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Souls are as frigid as their music: Toronto’s newest noise-pop duo Black Dresses

Blog/MusicMarch 18th 2019
Teodor Zetko

Photography by Maya Fuhr for thefader.com

Toronto’s newest noise-pop duo Black Dresses comprises Devi and Rook, two polarizing artists whose individual identities mesh terrifyingly well. Devi’s lazy-girl flow stands in complete contrast to her screaming, while Rook shyly sings into the mic and produces industrial melodies. Following the success of their debut album, WASTEISOLATION, their next effort, THANK YOU fixates on everything that Black Dresses encompasses, amplified exponentially, literally and figuratively.

Despite comparisons to innovative and enigmatic artists like SOPHIE and Death Grips, Black Dresses’ unorthodox genre bending is like no other. Noise, pop, industrial, and alternative are all mixed together in order to produce an album worthy of reaching #3 in popularity on Bandcamp.

The album opens with heavy distortion and a resonating expression of sarcastic gratitude, perfectly introducing you to the themes of the album, where sadism and sickness are magnified. The stylistic capitalization of all songs on the album prepare you for Rook and Devi’s scream-and-shout nightmare.

“WATER”, the third song on the album highlights fascism and expands on political agency, providing satirical criticism on censorship and the government. The song finishes with a seamless transition into “DEATH/BAD GIRL”, “she looks like death / fucked in the head / I WANT TO BE HER FRIEND” captivates me. Unfunny irony as an art form prevails, with “death” and “fuck” competing for most popular lyric. This track ends with an emotional monologue by Rook on self-loathing and self-acceptance as a trans woman.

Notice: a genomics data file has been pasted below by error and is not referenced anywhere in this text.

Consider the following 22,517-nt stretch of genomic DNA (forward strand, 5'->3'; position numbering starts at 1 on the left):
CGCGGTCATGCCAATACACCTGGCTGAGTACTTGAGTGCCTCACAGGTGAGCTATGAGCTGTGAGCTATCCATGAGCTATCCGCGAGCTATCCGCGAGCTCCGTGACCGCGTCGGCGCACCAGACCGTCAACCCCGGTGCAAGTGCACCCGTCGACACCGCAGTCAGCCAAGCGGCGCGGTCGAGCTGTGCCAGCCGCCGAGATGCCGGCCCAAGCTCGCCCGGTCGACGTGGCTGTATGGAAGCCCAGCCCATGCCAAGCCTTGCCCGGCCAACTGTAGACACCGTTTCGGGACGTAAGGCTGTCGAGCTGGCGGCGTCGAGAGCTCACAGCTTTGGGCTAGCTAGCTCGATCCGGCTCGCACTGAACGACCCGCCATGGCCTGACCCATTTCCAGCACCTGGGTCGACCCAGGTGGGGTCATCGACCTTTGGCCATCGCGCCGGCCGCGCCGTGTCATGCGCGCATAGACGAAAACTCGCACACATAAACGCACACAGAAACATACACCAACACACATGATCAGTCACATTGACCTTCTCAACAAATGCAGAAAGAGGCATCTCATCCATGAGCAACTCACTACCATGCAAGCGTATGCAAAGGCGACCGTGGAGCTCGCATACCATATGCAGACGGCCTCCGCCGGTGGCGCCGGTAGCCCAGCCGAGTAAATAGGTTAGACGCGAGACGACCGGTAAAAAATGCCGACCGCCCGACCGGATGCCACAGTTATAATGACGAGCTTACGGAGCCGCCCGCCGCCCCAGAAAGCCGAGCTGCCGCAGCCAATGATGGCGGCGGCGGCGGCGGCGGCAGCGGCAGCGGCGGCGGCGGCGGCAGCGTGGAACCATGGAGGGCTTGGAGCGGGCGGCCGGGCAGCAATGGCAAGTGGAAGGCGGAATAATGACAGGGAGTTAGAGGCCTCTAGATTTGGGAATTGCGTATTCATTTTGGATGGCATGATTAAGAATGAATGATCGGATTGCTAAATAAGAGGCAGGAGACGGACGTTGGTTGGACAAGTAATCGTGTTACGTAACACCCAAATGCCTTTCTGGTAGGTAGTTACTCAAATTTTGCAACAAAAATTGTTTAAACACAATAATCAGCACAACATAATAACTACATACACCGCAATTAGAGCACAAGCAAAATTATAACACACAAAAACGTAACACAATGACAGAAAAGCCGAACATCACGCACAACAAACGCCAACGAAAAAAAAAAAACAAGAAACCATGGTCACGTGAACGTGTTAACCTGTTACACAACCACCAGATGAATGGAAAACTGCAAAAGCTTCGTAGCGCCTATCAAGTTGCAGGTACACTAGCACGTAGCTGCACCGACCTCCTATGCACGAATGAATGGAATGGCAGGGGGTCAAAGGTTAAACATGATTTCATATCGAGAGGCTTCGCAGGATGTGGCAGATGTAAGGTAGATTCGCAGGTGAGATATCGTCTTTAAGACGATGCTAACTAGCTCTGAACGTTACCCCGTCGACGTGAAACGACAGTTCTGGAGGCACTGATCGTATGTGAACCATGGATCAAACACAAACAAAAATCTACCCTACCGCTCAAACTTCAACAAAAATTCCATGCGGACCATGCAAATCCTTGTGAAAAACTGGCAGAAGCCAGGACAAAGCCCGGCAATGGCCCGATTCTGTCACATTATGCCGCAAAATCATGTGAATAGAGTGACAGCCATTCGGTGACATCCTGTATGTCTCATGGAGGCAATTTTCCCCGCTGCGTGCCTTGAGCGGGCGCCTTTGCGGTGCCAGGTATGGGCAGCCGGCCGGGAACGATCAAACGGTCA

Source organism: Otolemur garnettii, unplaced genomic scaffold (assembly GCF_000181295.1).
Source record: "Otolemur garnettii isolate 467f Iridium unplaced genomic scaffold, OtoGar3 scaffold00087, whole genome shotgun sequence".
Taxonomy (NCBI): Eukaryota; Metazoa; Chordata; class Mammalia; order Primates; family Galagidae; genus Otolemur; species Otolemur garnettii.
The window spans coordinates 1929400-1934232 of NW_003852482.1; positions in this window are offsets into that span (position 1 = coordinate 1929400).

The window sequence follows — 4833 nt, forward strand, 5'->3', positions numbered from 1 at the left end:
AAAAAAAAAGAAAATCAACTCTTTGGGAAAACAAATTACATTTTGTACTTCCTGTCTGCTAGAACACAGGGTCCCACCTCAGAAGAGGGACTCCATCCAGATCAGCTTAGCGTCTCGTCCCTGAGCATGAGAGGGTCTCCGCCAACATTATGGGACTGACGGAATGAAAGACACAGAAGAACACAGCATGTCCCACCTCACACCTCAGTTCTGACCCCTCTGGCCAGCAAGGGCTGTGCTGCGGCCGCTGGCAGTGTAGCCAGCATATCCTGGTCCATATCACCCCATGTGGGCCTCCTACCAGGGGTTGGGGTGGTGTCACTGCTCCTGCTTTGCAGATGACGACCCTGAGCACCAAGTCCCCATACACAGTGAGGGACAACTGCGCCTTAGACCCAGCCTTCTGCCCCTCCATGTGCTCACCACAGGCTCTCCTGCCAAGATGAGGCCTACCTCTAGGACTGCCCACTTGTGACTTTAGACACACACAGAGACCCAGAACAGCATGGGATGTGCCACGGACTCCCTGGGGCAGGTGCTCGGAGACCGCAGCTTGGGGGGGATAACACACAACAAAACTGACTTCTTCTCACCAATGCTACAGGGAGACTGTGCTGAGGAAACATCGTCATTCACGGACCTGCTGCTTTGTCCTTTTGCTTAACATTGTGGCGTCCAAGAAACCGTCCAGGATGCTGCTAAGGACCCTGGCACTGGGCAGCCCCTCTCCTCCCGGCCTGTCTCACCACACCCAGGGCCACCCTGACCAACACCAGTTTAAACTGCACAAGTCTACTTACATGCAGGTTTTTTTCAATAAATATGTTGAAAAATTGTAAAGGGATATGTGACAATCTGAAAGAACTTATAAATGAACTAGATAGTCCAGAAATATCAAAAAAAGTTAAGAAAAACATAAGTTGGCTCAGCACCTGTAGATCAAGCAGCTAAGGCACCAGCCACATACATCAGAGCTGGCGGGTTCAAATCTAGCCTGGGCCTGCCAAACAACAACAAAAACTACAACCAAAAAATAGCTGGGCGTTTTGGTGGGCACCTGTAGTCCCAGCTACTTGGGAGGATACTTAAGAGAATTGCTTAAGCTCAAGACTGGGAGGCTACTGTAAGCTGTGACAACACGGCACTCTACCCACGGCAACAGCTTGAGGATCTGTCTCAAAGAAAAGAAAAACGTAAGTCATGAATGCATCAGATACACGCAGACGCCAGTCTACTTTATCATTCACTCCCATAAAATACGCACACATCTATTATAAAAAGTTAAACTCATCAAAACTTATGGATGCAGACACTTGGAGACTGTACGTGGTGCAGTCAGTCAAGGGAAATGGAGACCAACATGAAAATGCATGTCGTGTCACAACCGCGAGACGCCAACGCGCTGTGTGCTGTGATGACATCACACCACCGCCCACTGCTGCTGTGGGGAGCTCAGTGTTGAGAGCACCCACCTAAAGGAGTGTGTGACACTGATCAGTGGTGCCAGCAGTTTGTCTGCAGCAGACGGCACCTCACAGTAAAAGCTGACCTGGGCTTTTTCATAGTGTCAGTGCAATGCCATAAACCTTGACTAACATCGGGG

With 666 in their twitter username, a lot of this is expected; they probably sold their souls to produce this album.

“THERE’S NOTHING HERE WORTH DYING FOR” highlights the fruitlessness of martyrdom, over BABYMETAL-style electric guitars and drum machines. This song is a beacon of hope for the future of pop-punk.

“WASTEISOLATION” is the album’s least accessible and most uncomfortable song. Both artists seem scared, pain and trauma are apparent in the lyrics: “bleeding out from old wounds / I know exactly what you’re staring at”. And their souls are as frigid as their music, because they were somehow able to film the music video enjoying the snow in chrome black dresses. With 666 in their twitter username, a lot of this is expected; they probably sold their souls to produce this album.

Check out Black Dresses on Bandcamp and Twitter

Teodor is a radio host at CFMU, listen to more of his curated experimental playlists on Psychojazz, Tuesdays at 5.

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